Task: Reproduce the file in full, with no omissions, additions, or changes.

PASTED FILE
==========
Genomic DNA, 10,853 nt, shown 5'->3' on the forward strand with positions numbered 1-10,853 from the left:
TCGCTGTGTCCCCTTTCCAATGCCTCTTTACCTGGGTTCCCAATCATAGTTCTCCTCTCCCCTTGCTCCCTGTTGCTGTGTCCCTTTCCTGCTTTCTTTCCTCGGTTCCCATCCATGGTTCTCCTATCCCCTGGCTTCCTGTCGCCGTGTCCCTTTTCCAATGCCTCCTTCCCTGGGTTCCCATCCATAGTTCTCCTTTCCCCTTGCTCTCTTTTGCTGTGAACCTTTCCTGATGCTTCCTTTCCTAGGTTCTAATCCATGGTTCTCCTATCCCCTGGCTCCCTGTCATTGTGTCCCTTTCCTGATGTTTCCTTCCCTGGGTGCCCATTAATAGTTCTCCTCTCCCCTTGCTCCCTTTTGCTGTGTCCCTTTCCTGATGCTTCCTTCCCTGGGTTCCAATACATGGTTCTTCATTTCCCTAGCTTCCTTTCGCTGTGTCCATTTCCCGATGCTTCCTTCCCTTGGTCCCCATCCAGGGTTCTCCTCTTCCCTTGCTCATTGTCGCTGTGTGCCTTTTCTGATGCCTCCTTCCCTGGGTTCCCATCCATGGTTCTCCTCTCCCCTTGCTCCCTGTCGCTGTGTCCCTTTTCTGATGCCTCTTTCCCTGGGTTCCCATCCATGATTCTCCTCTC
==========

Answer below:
Genomic DNA, 10,853 nt, shown 5'->3' on the forward strand with positions numbered 1-10,853 from the left:
TCGCTGTGTCCCCTTTCCAATGCCTCTTTACCTGGGTTCCCAATCATAGTTCTCCTCTCCCCTTGCTCCCTGTTGCTGTGTCCCTTTCCTGCTTTCTTTCCTCGGTTCCCATCCATGGTTCTCCTATCCCCTGGCTTCCTGTCGCCGTGTCCCTTTTCCAATGCCTCCTTCCCTGGGTTCCCATCCATAGTTCTCCTTTCCCCTTGCTCTCTTTTGCTGTGAACCTTTCCTGATGCTTCCTTTCCTAGGTTCTAATCCATGGTTCTCCTATCCCCTGGCTCCCTGTCATTGTGTCCCTTTCCTGATGTTTCCTTCCCTGGGTGCCCATTAATAGTTCTCCTCTCCCCTTGCTCCCTTTTGCTGTGTCCCTTTCCTGATGCTTCCTTCCCTGGGTTCCAATACATGGTTCTTCATTTCCCTAGCTTCCTTTCGCTGTGTCCATTTCCCGATGCTTCCTTCCCTTGGTCCCCATCCAGGGTTCTCCTCTTCCCTTGCTCATTGTCGCTGTGTGCCTTTTCTGATGCCTCCTTCCCTGGGTTCCCATCCATGGTTCTCCTCTCCCCTTGCTCCCTGTCGCTGTGTCCCTTTTCTGATGCCTCTTTCCCTGGGTTCCCATCCATGATTCTCCTCTC